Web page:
I arrive with a charge. I can enrich your life if you are wise, or leave you bankrupt if you are not prudent. I permeate all public forums, appearing in every class, from the minority to majority, and can be found amid every religious sect. I am the cause of much contention.
I am the seven deadly sins, reactive: I lust for disenfranchised families, I’m greedy for untenable friendships, I’m prideful of the preplanned violation; I sloth over inattentiveness. Who am I? Anger.
The verb anger is from the Old Norse word meaning “grief.” When you escort anger, you are the bereaved, and mourn for a former state of equilibrium.
Anger both dissociates and dislocates us. As is spiritually understood, the heart advocates free “love” and its movement. When anger consumes you, your range of opportunity and presence narrows. You cannot see outside the self-centered box that says, “I was wronged.” Many who experience anger “fall” into two categories:
• The type A personality who cannot accept criticism or disorganization in any form, and who frequently gives the same. This type likely has repressed anger, and is a workaholic to the point of ill health.
• The perfectionist or workaholic, who is prideful as compensation, and for whom any self-referencing mirror for proactive change is lacking and rejected. Such a person is incompatible with the solution, latent and constructive though it is, and for which, even you, present. In this setting, anger is too self-involved to view its action from a place of critique and improvement.
What we need is the constructive angle. Here, our negative habits are examined and reconstructed; a more positive mindset established. Anger’s mechanism is now removed from personal recrimination. We are curious as to its cause and remorseful by its effect. The question arises: Is it more beneficial for our health to concentrate on the feather fluff, which is ephemeral, or the “heart of the matter?”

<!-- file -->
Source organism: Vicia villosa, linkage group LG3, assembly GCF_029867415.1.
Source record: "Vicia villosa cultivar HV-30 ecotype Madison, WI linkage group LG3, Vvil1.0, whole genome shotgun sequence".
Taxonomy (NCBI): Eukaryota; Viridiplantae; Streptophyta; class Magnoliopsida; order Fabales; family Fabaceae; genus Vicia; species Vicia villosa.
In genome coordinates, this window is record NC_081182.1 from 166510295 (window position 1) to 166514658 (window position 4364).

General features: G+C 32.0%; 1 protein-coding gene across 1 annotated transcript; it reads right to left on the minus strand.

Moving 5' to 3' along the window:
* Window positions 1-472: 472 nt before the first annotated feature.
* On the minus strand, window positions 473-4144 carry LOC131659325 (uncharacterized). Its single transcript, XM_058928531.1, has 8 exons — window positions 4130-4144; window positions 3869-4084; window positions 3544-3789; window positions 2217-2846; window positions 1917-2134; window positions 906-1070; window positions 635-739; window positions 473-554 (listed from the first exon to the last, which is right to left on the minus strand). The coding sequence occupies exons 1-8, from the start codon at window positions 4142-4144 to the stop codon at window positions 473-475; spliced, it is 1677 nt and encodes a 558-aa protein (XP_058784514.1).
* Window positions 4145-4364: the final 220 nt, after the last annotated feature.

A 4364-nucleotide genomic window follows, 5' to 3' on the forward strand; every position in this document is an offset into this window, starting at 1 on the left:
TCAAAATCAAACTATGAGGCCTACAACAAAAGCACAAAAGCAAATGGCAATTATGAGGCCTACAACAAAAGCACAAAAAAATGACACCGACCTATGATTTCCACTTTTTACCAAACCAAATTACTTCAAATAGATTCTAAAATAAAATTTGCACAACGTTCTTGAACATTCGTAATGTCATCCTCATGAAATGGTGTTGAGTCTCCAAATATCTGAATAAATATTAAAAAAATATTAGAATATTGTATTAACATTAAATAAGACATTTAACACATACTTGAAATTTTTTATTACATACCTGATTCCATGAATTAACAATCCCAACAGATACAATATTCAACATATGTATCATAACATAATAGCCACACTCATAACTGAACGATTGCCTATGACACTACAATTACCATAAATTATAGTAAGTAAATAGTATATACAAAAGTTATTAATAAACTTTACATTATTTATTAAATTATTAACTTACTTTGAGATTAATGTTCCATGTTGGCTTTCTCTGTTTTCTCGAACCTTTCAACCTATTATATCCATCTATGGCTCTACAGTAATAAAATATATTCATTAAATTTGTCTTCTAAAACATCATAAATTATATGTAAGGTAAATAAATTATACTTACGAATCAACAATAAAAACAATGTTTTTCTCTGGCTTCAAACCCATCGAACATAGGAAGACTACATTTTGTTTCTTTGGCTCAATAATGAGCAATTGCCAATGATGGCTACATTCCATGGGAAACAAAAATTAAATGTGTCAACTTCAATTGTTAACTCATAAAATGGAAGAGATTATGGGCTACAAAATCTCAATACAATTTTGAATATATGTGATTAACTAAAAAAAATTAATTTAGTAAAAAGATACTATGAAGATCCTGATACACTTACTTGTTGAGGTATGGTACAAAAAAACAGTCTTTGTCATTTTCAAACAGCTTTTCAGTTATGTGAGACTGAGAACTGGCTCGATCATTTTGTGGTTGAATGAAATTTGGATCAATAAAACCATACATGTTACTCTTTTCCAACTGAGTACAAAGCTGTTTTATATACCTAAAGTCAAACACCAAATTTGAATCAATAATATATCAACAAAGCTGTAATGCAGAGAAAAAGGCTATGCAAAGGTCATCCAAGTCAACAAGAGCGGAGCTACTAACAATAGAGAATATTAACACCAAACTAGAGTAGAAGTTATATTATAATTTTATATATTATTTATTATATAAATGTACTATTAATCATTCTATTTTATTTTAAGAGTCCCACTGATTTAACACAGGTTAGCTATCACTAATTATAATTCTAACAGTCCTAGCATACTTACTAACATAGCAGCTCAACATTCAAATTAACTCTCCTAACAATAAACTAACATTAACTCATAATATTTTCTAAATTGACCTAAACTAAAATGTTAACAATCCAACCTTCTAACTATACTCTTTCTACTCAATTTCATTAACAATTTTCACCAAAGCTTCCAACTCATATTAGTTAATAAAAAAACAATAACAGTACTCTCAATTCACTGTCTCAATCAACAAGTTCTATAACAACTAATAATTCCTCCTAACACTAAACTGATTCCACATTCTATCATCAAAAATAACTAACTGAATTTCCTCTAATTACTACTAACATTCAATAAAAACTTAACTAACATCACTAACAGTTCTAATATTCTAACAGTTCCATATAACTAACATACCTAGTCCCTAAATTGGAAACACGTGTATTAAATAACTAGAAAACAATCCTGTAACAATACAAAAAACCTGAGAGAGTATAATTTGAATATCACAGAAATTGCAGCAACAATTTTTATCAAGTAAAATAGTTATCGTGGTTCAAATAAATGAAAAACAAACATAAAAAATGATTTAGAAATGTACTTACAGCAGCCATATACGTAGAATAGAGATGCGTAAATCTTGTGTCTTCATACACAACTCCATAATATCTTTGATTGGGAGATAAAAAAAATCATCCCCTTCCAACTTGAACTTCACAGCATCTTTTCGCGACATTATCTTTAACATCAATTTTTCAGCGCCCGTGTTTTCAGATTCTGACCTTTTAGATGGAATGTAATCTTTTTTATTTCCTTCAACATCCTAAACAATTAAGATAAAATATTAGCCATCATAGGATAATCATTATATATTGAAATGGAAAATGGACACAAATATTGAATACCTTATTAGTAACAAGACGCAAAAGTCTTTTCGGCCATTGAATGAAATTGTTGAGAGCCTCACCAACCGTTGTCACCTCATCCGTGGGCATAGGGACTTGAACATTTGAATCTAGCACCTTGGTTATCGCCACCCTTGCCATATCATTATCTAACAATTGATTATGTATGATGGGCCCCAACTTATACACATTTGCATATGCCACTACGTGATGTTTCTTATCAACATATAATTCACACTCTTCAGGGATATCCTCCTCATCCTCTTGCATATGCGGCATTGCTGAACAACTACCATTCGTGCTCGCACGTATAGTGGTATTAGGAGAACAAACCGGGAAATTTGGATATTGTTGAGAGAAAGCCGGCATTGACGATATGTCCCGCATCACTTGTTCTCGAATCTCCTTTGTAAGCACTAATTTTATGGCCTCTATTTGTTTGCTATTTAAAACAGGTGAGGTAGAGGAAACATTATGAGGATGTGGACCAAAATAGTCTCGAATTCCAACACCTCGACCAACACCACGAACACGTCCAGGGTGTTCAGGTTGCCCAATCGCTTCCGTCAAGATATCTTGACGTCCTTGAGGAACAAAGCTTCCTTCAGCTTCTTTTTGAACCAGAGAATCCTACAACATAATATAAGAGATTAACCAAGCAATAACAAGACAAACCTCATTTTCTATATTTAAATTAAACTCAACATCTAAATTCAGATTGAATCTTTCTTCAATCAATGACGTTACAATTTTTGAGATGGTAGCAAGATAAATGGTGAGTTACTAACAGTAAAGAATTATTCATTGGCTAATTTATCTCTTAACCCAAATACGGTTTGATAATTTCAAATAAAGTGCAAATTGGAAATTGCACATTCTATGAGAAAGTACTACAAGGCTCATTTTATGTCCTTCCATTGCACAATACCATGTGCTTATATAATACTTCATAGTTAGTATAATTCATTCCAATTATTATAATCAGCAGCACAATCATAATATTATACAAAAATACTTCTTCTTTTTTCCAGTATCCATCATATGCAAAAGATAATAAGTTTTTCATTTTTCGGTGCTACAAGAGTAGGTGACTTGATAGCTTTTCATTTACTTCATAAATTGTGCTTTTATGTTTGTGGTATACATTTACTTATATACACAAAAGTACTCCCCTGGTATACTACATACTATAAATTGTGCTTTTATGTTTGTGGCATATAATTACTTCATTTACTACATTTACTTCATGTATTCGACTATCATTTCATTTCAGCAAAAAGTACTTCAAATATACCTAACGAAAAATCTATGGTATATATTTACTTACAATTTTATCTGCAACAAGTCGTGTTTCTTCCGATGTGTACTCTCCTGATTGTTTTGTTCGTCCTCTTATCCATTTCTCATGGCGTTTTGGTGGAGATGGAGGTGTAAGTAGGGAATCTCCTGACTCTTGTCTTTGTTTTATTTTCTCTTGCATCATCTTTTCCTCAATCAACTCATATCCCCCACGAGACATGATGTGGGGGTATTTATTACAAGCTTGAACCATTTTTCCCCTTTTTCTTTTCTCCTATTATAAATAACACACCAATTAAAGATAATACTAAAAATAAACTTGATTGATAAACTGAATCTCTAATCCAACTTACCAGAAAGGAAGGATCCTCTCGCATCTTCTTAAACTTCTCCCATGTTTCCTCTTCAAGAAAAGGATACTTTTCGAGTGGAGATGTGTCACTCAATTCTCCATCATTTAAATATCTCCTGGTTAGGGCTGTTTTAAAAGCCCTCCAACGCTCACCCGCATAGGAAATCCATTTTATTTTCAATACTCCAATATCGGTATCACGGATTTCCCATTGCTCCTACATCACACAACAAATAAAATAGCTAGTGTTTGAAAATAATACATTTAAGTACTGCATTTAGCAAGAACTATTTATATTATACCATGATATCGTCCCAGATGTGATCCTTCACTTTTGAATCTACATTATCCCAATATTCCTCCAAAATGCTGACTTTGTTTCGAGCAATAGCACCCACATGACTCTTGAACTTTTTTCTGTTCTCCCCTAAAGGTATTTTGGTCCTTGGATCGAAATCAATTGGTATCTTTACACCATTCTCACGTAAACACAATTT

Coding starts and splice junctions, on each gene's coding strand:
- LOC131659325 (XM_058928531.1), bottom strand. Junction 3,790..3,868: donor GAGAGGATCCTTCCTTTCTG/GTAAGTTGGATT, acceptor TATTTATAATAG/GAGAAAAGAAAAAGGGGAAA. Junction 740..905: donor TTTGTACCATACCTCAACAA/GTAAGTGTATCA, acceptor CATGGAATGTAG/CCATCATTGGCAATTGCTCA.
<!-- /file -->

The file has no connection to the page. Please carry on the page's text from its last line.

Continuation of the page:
Remember, anger needs an angle to grow. We learn strategies in proper self-care and “right” conduct, when we evaluate our response, and remove that which is not of necessity. With the constructive angle, there is range, its host of solutions, and the freedom of an unaffected, though conscientious, lifestyle.
Here are some insights and remedies you can begin today. They will help you increase your wellbeing and maintain a positive outlook.
Give in love, you never fail. Hate weakens; to hate is to mourn for love not reciprocated. Too much time is wasted attempting to change another’s behavior. You never will. Change yours.
Only that which promotes health is worth visiting; everything else is compulsion.
Instead of measuring the supposed difference between self and other — which is not lack within you, but possibility, for what you see in another, you contain somewhere — measure harmony.
Study universal laws, including the “law of abundance,” “law of attraction,” “law of cause and effect” and “law of compensation.” Know that with your every action and word you are setting into motion a reality that is favorable to your life or not. Anger has an age and progression. Its motion can be measured, and an angle of perspective and centrality formed. As the physicist knows the moving body with its placement, station and unfoldment, look then at anger as a force of creation which you, as universal designer, can fashion into peace.
Lastly, don’t forget to celebrate “World Heart Day” on September 29. When we view anger as a learning tool, our personal relationship with self and others is improved and we maintain a happy, healthy heart.
With love, from my mine to yours.